SUMMARY OF Chapter 4:
Three topics are discussed in this chapter.
First, litigation may occur either in court, or at an administrative body such as the United States International Trade Commission (“ITC”). There are differences between court litigation and ITC litigation. Some of these differences are explained.
Second, two cases are presented in which patent owners won ITC litigations. Why did the companies win? What made the patents “good”?
Third, five additional cases of ITC litigation are presented, but only in brief. Each additional case is focused on a single lesson to be learned from the case.
EXCERPT FROM Chapter 4:
Case 1: Broadcom Corp. v. Qualcomm Inc.
ITC Case No. 337-TA-543: Broadcom Corporation as the plaintiff, alleging infringement of a patent for circuits in a mobile handset, against Qualcomm, Inc.
Background to the Decision:
Broadcom Corporation of Irvine, California, and Qualcomm, Inc. of San Diego, were involved in patent litigation against each other, in a variety of forums, from 2005 to 2010. Patent litigation began in both federal court and the ITC in 2005.
The ITC litigation is entitled, “In the Matter of Certain Baseband Processor Chips and Chipsets, Transmitter and Receiver (Radio) Chips, Power Control Chips, and Products Containing Same, Including Cellular Telephone Handsets”. It was a case brought by Broadcom alleging Qualcomm’s infringement of various claims in US 6,714,983, entitled, “Modular, Portable Data Processing Terminal for Use in a Communication Network”, filed in 1995, and issued in 2004.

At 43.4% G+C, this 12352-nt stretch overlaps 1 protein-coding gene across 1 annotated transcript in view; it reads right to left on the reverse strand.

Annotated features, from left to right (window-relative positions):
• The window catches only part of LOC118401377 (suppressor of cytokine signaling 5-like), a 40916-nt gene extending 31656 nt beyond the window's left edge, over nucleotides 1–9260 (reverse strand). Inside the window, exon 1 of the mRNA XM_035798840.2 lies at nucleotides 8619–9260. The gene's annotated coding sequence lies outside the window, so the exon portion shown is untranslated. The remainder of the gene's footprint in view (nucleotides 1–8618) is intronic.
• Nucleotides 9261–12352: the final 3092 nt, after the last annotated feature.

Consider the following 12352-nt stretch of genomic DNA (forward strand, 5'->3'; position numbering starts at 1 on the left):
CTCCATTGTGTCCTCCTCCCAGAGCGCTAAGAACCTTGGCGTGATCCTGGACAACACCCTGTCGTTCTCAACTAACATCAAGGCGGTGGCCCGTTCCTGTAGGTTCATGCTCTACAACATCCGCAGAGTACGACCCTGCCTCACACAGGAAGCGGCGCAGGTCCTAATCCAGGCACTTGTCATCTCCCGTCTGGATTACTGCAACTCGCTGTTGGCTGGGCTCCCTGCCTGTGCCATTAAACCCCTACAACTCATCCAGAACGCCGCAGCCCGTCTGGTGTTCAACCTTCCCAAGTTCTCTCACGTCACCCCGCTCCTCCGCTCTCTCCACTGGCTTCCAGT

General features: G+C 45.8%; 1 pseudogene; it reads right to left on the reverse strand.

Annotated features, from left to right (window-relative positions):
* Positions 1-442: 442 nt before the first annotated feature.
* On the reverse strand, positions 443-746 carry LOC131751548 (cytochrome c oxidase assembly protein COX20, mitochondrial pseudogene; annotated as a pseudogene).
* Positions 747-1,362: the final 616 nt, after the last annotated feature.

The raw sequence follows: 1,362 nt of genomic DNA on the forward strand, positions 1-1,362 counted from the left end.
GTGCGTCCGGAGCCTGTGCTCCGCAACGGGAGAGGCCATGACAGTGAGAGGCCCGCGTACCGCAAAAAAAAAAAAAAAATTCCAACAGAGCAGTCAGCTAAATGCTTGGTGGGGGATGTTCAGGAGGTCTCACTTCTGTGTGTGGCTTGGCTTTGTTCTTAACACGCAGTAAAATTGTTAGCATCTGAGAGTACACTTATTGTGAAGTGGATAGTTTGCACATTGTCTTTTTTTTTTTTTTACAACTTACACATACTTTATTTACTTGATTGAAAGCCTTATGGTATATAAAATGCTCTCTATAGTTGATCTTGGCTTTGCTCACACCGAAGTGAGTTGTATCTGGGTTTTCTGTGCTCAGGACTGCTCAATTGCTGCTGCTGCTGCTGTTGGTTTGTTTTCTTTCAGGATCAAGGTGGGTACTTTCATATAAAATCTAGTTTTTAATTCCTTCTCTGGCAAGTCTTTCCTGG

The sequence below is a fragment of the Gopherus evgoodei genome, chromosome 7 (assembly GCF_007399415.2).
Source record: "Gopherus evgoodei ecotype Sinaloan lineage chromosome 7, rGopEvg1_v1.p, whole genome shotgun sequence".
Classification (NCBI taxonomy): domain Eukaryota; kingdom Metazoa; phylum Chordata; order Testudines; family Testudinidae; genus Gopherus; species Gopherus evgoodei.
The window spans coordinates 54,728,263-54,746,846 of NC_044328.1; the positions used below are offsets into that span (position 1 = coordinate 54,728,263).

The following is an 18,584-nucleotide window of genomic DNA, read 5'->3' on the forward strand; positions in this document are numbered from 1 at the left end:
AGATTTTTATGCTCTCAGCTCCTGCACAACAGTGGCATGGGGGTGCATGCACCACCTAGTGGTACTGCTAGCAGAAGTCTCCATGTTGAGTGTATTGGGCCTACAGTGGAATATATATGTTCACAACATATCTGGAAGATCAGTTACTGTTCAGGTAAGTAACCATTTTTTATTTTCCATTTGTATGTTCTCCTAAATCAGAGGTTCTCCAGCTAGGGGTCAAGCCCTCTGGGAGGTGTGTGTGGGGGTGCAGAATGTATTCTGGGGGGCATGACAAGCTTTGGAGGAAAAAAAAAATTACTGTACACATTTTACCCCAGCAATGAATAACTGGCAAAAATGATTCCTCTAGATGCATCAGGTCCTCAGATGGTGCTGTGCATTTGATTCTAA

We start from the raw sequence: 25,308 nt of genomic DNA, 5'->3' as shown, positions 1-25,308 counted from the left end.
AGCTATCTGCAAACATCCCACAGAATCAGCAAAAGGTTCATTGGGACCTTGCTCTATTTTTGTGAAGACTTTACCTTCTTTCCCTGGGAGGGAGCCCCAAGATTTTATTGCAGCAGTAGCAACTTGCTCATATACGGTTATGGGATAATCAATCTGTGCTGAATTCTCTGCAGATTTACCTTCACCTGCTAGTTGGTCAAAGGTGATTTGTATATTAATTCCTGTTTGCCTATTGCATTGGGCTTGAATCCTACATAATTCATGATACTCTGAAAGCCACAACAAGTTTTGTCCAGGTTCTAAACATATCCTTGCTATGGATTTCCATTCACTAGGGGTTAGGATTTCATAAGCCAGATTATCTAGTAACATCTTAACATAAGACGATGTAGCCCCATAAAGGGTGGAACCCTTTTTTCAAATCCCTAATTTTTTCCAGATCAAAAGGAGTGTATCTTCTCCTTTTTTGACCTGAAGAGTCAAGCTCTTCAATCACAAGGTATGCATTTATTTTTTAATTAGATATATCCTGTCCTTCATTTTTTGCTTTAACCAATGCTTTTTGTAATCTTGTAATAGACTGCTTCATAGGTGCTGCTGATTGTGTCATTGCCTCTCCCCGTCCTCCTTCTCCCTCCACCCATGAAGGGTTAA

Preview of the Broadcom Patent:
We will focus on claim #1 for “one or more circuits adapted for use in a mobile computing device.” This circuit may be classified as a “device” or “component” claim.
In the ITC case, Broadcom received an injunction against Qualcomm, and the entire litigation between the two parties was eventually settled with Qualcomm paying $891 million to Broadcom. This case, and the settlement payment of almost one billion dollars, turned on a single word in claim #1. We will identify that single word, determine why it was so important, and understand why Broadcom won the case.
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